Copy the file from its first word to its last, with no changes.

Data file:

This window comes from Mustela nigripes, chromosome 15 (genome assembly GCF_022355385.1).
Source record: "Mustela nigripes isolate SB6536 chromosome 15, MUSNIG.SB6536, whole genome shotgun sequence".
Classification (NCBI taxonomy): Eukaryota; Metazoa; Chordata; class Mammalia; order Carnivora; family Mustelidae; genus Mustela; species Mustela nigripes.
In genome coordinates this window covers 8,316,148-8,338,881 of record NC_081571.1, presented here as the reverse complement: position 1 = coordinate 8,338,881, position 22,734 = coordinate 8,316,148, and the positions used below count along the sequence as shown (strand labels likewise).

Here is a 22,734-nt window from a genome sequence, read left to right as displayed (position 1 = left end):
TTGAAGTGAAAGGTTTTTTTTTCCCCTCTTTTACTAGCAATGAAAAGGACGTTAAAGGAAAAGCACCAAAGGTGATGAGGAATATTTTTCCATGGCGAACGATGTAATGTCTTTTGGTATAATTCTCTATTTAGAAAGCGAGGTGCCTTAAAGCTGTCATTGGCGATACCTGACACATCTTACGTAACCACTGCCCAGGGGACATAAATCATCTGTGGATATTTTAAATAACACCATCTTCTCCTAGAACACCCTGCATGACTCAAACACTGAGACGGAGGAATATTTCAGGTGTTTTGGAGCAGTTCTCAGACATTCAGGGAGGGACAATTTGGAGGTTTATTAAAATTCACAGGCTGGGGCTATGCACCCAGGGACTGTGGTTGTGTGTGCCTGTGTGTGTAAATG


This window comes from Mustela nigripes, chromosome 15 (genome assembly GCF_022355385.1).
Source record: "Mustela nigripes isolate SB6536 chromosome 15, MUSNIG.SB6536, whole genome shotgun sequence".
Classification (NCBI taxonomy): Eukaryota; Metazoa; Chordata; class Mammalia; order Carnivora; family Mustelidae; genus Mustela; species Mustela nigripes.
In genome coordinates this window covers 8,316,148-8,338,881 of record NC_081571.1, presented here as the reverse complement: position 1 = coordinate 8,338,881, position 22,734 = coordinate 8,316,148, and the positions used below count along the sequence as shown (strand labels likewise).

Here is a 22,734-nt window from a genome sequence, read left to right as displayed (position 1 = left end):
TTGAAGTGAAAGGTTTTTTTTTCCCCTCTTTTACTAGCAATGAAAAGGACGTTAAAGGAAAAGCACCAAAGGTGATGAGGAATATTTTTCCATGGCGAACGATGTAATGTCTTTTGGTATAATTCTCTATTTAGAAAGCGAGGTGCCTTAAAGCTGTCATTGGCGATACCTGACACATCTTACGTAACCACTGCCCAGGGGACATAAATCATCTGTGGATATTTTAAATAACACCATCTTCTCCTAGAACACCCTGCATGACTCAAACACTGAGACGGAGGAATATTTCAGGTGTTTTGGAGCAGTTCTCAGACATTCAGGGAGGGACAATTTGGAGGTTTATTAAAATTCACAGGCTGGGGCTATGCACCCAGGGACTGTGGTTGTGTGTGCCTGTGTGTGTAAATG